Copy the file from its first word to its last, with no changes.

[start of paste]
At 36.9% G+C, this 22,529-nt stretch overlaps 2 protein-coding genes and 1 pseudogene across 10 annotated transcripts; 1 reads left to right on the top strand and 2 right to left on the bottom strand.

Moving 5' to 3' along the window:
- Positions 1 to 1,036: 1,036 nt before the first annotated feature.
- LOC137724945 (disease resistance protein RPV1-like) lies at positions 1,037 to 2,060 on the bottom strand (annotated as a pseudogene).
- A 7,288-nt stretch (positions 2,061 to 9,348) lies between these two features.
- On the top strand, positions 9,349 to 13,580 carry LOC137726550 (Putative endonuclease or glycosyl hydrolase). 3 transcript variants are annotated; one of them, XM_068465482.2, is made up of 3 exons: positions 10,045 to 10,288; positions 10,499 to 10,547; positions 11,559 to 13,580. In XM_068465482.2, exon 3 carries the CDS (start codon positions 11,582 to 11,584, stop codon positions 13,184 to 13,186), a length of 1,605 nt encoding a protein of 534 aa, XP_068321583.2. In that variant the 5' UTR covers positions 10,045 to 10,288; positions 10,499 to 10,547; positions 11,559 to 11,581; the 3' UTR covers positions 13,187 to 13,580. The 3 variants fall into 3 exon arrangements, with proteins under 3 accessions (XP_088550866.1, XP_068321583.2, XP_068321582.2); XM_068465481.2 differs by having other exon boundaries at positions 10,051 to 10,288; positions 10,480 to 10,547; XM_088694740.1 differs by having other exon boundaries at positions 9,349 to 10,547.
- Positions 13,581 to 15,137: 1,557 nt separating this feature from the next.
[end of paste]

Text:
At 36.9% G+C, this 22,529-nt stretch overlaps 2 protein-coding genes and 1 pseudogene across 10 annotated transcripts; 1 reads left to right on the top strand and 2 right to left on the bottom strand.

Moving 5' to 3' along the window:
- Positions 1 to 1,036: 1,036 nt before the first annotated feature.
- LOC137724945 (disease resistance protein RPV1-like) lies at positions 1,037 to 2,060 on the bottom strand (annotated as a pseudogene).
- A 7,288-nt stretch (positions 2,061 to 9,348) lies between these two features.
- On the top strand, positions 9,349 to 13,580 carry LOC137726550 (Putative endonuclease or glycosyl hydrolase). 3 transcript variants are annotated; one of them, XM_068465482.2, is made up of 3 exons: positions 10,045 to 10,288; positions 10,499 to 10,547; positions 11,559 to 13,580. In XM_068465482.2, exon 3 carries the CDS (start codon positions 11,582 to 11,584, stop codon positions 13,184 to 13,186), a length of 1,605 nt encoding a protein of 534 aa, XP_068321583.2. In that variant the 5' UTR covers positions 10,045 to 10,288; positions 10,499 to 10,547; positions 11,559 to 11,581; the 3' UTR covers positions 13,187 to 13,580. The 3 variants fall into 3 exon arrangements, with proteins under 3 accessions (XP_088550866.1, XP_068321583.2, XP_068321582.2); XM_068465481.2 differs by having other exon boundaries at positions 10,051 to 10,288; positions 10,480 to 10,547; XM_088694740.1 differs by having other exon boundaries at positions 9,349 to 10,547.
- Positions 13,581 to 15,137: 1,557 nt separating this feature from the next.